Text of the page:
This journey would not be taking place were it not for the special bond that our son, brother, patient, and friend Jonathan Soud shared with Dr. Eric Sandler, his hematologist-oncologist.

Jonathan, a merry traveler who was constantly ‘visiting’ places he hadn’t been by using Google Street View or watching Globe Trekker, counted Mongolia his favorite place to visit in the future. He shared with Dr. Sandler that his very favorite episode of Globe Trekker focused on Mongolia; unexpectedly, Mongolia was also on the top of Dr. Sandler’s list for places to visit because he wanted to help children who had leukemia there but didn’t have access to the same sophisticated treatments.

Jonathan was known by all for his radiant smile and compassion for others. With the expertise of our medical team (Dr. Eric Sandler, John Ng, and Sally Hendricks) and the support of our volunteers (Justin, Steve, Paul, and Natalie) we hope to spread this love and joy at The Children’s Place of Mongolia and Mother & Child Hospital in Ulaanbaatar.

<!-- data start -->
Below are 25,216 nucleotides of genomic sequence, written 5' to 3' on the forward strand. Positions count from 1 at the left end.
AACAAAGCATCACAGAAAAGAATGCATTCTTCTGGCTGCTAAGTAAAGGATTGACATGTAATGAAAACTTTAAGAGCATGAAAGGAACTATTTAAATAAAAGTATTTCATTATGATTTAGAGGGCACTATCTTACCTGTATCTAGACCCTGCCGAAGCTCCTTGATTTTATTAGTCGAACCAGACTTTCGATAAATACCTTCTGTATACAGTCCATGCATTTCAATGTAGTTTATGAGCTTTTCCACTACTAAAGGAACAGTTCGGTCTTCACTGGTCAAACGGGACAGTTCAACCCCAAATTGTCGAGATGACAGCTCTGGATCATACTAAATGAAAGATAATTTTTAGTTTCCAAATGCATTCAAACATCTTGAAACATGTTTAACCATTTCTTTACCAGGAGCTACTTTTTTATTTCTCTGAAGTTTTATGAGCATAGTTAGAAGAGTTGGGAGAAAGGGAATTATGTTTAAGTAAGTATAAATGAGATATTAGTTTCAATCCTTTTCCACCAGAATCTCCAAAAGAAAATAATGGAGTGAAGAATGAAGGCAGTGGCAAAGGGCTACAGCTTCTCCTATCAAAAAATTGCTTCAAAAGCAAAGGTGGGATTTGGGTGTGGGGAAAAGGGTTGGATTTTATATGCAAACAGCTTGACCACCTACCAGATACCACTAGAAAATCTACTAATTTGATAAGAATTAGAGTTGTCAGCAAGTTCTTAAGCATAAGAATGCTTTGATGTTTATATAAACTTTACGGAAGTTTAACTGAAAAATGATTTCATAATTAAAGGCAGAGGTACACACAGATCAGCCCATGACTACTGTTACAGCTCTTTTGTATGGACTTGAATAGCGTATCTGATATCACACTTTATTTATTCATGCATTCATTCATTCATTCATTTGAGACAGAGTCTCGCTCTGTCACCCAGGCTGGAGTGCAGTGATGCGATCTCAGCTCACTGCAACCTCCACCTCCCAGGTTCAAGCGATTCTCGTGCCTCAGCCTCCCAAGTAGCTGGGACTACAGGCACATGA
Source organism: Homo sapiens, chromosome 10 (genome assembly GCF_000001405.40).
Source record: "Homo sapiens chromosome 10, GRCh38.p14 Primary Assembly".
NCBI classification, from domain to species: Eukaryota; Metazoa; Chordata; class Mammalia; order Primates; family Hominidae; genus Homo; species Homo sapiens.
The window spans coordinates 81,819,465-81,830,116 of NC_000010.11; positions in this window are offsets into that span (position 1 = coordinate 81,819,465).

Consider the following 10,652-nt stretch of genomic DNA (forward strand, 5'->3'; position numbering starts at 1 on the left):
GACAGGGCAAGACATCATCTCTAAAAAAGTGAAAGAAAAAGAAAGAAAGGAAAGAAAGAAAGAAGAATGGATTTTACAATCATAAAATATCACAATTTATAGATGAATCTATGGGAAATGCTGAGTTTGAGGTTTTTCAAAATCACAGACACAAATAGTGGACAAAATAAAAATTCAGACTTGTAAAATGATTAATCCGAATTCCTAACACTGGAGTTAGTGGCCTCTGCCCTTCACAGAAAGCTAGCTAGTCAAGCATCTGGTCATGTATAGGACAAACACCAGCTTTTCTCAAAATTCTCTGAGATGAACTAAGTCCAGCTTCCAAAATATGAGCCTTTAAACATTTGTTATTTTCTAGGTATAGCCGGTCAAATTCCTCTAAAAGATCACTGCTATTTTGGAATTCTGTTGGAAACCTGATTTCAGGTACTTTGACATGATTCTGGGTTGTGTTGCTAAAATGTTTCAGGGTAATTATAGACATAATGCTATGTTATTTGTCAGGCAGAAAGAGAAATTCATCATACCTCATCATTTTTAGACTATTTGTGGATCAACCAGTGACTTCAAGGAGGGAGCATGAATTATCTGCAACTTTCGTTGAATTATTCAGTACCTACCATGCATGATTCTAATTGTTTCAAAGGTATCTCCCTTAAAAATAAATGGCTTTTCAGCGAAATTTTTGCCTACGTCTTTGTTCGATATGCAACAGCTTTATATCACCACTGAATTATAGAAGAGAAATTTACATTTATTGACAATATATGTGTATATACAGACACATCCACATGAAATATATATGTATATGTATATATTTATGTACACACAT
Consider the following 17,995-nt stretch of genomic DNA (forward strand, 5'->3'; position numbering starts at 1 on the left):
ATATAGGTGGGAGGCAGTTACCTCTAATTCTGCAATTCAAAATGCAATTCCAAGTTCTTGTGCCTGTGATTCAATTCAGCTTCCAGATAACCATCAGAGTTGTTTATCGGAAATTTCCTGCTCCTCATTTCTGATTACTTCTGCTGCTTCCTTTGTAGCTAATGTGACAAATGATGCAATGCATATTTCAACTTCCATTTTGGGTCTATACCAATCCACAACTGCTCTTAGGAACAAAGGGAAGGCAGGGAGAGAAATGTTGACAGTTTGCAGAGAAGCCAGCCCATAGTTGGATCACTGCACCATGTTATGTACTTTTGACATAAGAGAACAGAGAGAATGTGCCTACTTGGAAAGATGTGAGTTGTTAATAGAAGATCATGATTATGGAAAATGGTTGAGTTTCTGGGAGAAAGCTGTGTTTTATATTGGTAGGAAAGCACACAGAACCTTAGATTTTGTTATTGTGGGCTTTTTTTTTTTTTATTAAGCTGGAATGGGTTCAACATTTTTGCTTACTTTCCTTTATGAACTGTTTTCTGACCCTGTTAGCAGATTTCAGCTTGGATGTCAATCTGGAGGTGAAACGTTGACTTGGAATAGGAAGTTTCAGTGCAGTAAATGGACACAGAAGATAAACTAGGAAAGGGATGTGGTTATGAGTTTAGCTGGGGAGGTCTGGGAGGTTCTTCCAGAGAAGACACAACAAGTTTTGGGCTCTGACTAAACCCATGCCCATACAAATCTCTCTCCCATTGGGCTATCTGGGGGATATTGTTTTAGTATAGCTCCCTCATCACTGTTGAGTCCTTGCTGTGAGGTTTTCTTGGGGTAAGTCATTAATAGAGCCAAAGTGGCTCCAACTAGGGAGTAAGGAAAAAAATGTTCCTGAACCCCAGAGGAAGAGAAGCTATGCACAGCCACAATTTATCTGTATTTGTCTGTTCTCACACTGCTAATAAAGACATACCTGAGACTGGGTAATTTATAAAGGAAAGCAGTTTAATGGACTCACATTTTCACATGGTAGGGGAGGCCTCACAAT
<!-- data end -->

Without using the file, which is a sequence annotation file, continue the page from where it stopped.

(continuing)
We will also be lucky enough to stay in a traditional ger (yurt) in the country as well as experience Mongolia’s national festival, Naadam.

Stay updated on our trip by signing up for email updates on the top right and following us on Twitter & Instagram @mongoliabound.

We can be contacted throughout our journey at mongoliaboundteam@gmail.com.

Prepping for the Trip

In the months and days before the trip, we’ve been busy picking up gear, putting together this blog, preparing gifts for our hosts in the ger we will stay in, and even getting some extra vaccinations.

We’re thrilled that months of planning will finally become a reality!


Steve, Paul, Eric, and Sally meeting & planning for the trip


Ironing out details & reviewing the packing list


Our typhoid vaccines


John and son TsiLam collecting shells as gifts for the Mongolian family we will stay with in a ger